After dinner, we checked out the scene at Lewies (6845 Reed Street, Bethesda, 301-652-1600). We were very pleasantly surprised -- we arrived just after Marc Shepanek had finished a swing lesson and "DJ Daddy-O" took to the airwaves --- with a very nice collection of swing music. The floor was nice and there is space for 10-15 couples to dance. The vibes are very good here and there is no cover in May.
We have this from Sue Fedor
From: Sue Fedor
Steve and I called Mike Henry up on the phone and invited him to get to know his Silver Spring neighbors a little better by taking the first annual Old Silver Spring House Tour. The inaugural tour featured the Woodside and Woodside Park neighborhoods. Woodside is the oldest, dating back to the founding of Silver Spring, in the 1830's by Francis Preston Blair (he, of the Blair House and of Blair Mansion Inn). Tom Cunningham Orchestra pianist, John Hurd (and his lovely wife, Pam Wanveer) own the oldest house in what became Woodside, Washington, D.C.'s first railroad suburb. "Woodside", the house, was built in 1853 by Richard and Laura Wilson and served as the centerpiece of their 120 acre farm. When the B&O Railroad came through, it became the perfect location to develop homes for Washingtonians desiring to escape the swampy "miasma" that was Washington, DC in the summertime. John's wife, Pam, is a decorative painter and her ragging, stippling, and sponging techniques can be seen in the walls throughout the house. The house features a lot of antiques passed down from both of their families including the colonial rope bed that he slept in as a child. During the Civil War, the Confederate generals used "Woodside" as a headquarters during Gen. Jubal Early's raid on Washington. Several neighbors, including John, have dug up musket balls, belt buckles and old coins in their back yards.
While Woodside features Victorians and farm houses, across the street on Georgia Avenue lies Woodside Park, Washington, DC's first automobile suburb. The houses here were built during or after the 1920's. Many of the 1920's houses are variations on the Sears Craftsman Kit houses. One of those houses is owned by Steve's parents--it was not on the tour, but we did stop by, since we know the owners quite well... We saw several different examples of what can be done with Sears houses. Nobody owns a Sears house without modifying it. Additions are mandatory. This neighborhood also features several gorgeous Tudor and English Manor styled homes. One of the largest of these is owned by Robert Aubry Davis, of WETA-FM 90.1 and WETA-TV. This particular house was previously owned by the Freezer family and the steep front hill was known as "Freezer's Hill". It was a popular spot for neighborhood kids to sled down in the winter. Alas, it is no more, as Davis, and his wife, Patricia Brannan, are restoring the original terraced gardens and stone wall. Inside, the house looks like a castle, with Davis' extensive medieval religious art collection. The upstairs bathtub has pits in the enamel that testify to its notorious bootleg past. Now we know how the original owners financed the house!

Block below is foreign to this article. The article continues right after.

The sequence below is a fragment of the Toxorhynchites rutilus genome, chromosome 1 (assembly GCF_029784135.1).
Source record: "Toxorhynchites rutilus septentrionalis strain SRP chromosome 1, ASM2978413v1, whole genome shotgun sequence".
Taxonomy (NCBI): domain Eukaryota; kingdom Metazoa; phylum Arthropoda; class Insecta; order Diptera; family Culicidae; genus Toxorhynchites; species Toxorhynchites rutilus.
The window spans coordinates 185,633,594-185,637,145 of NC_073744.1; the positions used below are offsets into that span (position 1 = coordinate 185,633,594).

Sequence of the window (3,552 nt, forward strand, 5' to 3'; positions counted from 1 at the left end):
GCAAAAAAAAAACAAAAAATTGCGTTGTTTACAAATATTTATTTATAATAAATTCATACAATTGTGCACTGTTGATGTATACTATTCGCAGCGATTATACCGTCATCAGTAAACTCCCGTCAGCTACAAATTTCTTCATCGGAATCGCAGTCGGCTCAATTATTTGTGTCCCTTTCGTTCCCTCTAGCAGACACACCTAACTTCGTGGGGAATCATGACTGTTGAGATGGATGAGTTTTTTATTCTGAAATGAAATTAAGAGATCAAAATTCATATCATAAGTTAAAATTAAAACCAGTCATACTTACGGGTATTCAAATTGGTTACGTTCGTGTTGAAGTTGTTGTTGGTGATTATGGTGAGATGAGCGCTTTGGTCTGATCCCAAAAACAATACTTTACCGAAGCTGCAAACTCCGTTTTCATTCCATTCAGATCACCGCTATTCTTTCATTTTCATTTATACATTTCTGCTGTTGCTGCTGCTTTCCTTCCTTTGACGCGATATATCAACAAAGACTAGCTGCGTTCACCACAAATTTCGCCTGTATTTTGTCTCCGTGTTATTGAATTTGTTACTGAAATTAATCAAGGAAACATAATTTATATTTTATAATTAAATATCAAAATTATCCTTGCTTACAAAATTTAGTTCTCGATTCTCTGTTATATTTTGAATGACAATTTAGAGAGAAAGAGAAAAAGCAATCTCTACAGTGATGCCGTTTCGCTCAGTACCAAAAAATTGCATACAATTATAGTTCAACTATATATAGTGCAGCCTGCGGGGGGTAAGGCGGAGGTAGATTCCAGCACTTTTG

On Crosby Road was a Georgian stone house [more like a huge mansion] built in 1939 (happy days back once again...) and currently owned, since 1969, by the Walker family. I didn't think to ask at the time if they were decendants of the Tuskeegee Walkers (Sarah Breedlove--Madame C.J. of pomade fame and Charles J., Newspaperman) but these Walkers are prominant in the African American community. Notable was a large art piece by George Washington Carver and several striking photographs of black, sharecropper families from the rural South around the turn of the century. This says it all about the house..."The three-car heated garage was part of the original house." I don't know about you, but some of us don't even have garages, let alone heated ones!
The three of us rated each house for danceability--and many of them would be perfect party houses with rugs rolled up and furniture moved to the side. I feel like I know my neighbors a little better now. They're threatening to do House Tour 2 in Forest Glen next year. If that happens, we'll have to take up a collection for a major house rennovation! And we'll hire John's wife to do the walls....
From: Cameron Sellers
Sunday May 17, 1998 will be known to me as the "Deb and
Duke Move" Day. At Americas on Sunday night, Deb and Duke
taught Greta and I how to dip from the Shag move. It must have
looked cool because I noticed Jeff, Caroline, Tricia, and Thomas
doing it later that night.
Monday May 18, 1998